13 June 2011

Farmer Deb. . . . Most Certainly NOT!

Being as it's hot (and dry) season, any variety we had in terms of fruits and vegetables is now limited to: onions, mangoes, and tomatoes . . . with a pineapple, a head of cabbage and a few puny carrots here or there.  But the rains are coming (soon) and that means it's Garden Season!

Nearly a month ago I fired my gardener.  We sort of had a conflict of interest . . . I wanted a fruitful garden, he had trouble taking orders from a single woman.  So, when his trial period ended, I decided not to renew the contract (let's just say that is a story for another day).


Instead of hiring one of the other men who works for a family or two on the compound, I opted for the daughter of a guy, that works in the workshop.  She's been watering and raking for someone else here for a little while, and seems to do a good job.  Figured then if I wanted 'gardening' type work done, I could hire someone for a morning to come in a do one specific job, then that's the end of it.

So, Saturday, the father of my new gardeness and five of his 8 sons came to churn up my backyard and make it something workable.  In three hours they had not only churned up the soil and removed all the rocks and debris, but had built in a functional irrigation system, much like the one they use out in the fields.  They even transplanted tree cuttings!

M. recommended that I purchase six barrels of manure, which were then hauled in and he spread what was necessary in each square . . . . leaving me with 4 1/2 barrel-fulls just piled up attracting flies.

Since my gardeness doesn't come on the weekend, yesterday morning the task of irrigating my new farm in order to keep it ready for the seedlings growing on my livingroom floor landed on me.  It was supposed to be easy: block off the water flow to all but one square at a time (there are currently sixteen squares), once it's flooded, seal up the gap in the mud wall and open up another one further down the slope.

M. had told me it's best if I re-churn the soil with the layer of manure once each square is wet . . . to make it a little easier.  So that was the plan: flood the field then churn in the fertilizer.  Easy.

As I was pulling the hoses to the edge of the irrigation ditch, a genius plan came to me.  It would be even easier if I opened a whole in the mud wall of each square . . . should take the same amount of time over all to fill, but would save me the hassle of getting my hands dirty.

But as the title of this post already adequately points out, I'm no farmer.

My water-the-garden-quicker-and-with-less-effort scheme was working.  It was slow, but each of the 16 squares was starting to get wet.  The first square was filling the fastest, so I picked up the hoe (a FredFlintstone-like club with a funky metal blade protruding from the top) and began hacking at the manure coated soil.  With the first blow the ground split easily . . . so easily that it splattered all over me.

Something you should know, I've always loved playing in the mud!  Even as a little girl.  But somewhere in the growing-up process a switch flipped . . . and while I love that squish your toes in the mud feeling, I detest everything that follows that split-second of happiness . . . I can't STAND having anything on my hands or feet . . . I hate the feeling!  What can I say, I have texture issues.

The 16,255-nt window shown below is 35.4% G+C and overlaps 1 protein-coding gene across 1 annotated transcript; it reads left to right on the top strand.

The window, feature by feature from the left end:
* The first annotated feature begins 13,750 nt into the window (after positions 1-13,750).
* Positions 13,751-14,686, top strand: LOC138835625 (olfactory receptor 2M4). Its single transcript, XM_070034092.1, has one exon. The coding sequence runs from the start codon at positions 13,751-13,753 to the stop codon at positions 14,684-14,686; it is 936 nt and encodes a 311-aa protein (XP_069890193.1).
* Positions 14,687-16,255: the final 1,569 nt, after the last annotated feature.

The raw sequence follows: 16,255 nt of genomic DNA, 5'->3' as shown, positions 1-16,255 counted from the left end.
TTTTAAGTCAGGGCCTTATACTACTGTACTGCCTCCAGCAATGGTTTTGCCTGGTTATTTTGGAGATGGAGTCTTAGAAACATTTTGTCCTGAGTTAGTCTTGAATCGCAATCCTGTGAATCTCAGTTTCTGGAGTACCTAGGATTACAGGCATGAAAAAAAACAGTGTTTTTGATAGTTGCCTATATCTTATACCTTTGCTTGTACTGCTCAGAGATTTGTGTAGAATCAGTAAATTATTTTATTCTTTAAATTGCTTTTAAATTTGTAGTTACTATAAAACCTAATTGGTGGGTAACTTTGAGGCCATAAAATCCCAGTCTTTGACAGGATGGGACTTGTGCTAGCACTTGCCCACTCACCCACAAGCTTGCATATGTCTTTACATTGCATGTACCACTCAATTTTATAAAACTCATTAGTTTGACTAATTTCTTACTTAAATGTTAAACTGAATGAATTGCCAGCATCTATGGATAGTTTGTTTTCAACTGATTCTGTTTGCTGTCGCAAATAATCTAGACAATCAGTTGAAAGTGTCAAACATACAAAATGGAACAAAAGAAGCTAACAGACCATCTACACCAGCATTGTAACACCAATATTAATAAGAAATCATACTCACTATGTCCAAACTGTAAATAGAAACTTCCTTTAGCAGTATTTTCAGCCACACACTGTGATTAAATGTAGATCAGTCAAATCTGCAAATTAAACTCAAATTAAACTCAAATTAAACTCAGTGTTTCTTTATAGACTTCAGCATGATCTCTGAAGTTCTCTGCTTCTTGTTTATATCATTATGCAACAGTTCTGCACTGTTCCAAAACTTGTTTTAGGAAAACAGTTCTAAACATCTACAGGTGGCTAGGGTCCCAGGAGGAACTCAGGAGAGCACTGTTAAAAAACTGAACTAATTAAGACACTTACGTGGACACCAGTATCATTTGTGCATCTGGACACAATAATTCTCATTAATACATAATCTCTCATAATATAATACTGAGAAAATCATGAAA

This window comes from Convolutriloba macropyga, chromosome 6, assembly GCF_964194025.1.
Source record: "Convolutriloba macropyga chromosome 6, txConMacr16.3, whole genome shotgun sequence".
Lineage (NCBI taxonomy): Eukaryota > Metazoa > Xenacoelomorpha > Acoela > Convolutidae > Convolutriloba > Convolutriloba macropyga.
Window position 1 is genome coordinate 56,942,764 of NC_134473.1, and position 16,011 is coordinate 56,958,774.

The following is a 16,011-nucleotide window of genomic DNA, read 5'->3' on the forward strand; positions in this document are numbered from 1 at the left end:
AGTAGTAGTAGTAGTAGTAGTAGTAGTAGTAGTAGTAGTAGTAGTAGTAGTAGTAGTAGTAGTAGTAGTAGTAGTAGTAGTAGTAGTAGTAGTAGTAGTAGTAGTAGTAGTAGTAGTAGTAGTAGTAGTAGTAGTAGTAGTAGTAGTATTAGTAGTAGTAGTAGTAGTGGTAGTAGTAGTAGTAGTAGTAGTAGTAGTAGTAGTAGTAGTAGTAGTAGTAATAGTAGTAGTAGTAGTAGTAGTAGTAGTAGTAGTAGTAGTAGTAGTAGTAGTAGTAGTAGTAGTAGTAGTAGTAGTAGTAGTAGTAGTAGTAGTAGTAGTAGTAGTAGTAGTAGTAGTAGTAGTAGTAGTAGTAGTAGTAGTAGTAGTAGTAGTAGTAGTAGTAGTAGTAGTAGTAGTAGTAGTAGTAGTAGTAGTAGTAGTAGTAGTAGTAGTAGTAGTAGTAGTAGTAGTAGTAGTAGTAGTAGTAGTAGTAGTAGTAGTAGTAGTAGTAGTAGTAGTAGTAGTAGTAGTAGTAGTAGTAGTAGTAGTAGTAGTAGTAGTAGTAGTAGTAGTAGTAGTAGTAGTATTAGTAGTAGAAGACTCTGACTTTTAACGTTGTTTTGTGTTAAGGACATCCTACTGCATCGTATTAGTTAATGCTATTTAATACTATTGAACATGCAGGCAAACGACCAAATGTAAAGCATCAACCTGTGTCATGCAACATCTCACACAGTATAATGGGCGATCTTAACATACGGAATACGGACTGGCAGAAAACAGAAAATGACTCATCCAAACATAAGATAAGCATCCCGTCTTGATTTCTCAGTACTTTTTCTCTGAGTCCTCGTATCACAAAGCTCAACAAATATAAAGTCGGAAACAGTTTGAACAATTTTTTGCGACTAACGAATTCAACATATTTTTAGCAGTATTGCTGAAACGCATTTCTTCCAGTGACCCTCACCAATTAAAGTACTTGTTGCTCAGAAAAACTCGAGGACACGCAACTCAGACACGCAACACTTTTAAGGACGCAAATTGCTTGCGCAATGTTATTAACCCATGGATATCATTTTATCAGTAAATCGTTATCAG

So with that first splatter, I quick ran to the hose and rinsed off my hands, feet, arms, legs, and face; picked up my hoe and got back to it.

By my third or fourth drop-everything-and-run-to-rinse I realized I had to make a choice.  Either put down the hoe or suck it up and be dirty.  I looked up at the 15 remaining squares and decided my texture issues would win this one.

My irrigating scheme was equally unsuccessful.  I would either have to go square-by-square, or spend the next two hours keeping waterways freeflowing.

I opted to seal the holes-in-the-walls and start square-by-square.

What I didn't think about was the reality that the ground surrounding the water's entrance was now quite muddy . . . and though the thick layer of manure on top gave the appearance that, while wet, the ground was still solid.

I lunged into the first square to seal the hole . . . and I just kept going!

SQQQQQQQUUUUUUUUUUIIIIIIIIIIIIIIIIIISH!  I was shin-deep in cow-sheep-donkey-and-camel droppings!  (How's that for texture issues!?!?)

By the end of the morning my once-green-now-brown long flowy skirt was tied up above my knees, I had given up the fantasy of churning and resigned myself to the reality that I was covered in animal poop.

And now, thanks to the middle-of-the-night-wind-storm at 4am, those 4 1/2 piles of dried manure that were in my backyard are now a film coating my bookshelves and table and livingroom floor.

5 comments:

Orest Pelech said...

I have to admit that is even funny for you.  We need to get a video head cam for you and make a video documentary about your life here at Galmi.  Who knows. it might win best foreign comedy film at the Oscars.  Then someone will come in with a whole film crew and make a movie.  It will become one of those overnight super success movies like "My Big Fat Greek Wedding".  I wonder what we could call this one??   - OP

Deb. said...

HA HA HA!!!  Just thought of a film crew in Galmi!  NICE! :)

guest said...

That is to funny!  I can totally identify with  learning to grow food albeit not in another culture:)  It is not a clean process:)  Read your blog just about every day.  Praying for you!

Katrina (Trish's daughter:)

Deb. said...

Hey!! Thanks for reading Katrina! So I had some more trees planted last night . . . and in order save myself a little more time, I modified the irrigation system . . . but my efforts failed significantly, and I had to dig my right Birkenstock out of a foot and a half of manure-mud! When will I learn!?!? : )

Kari said...

SHAME!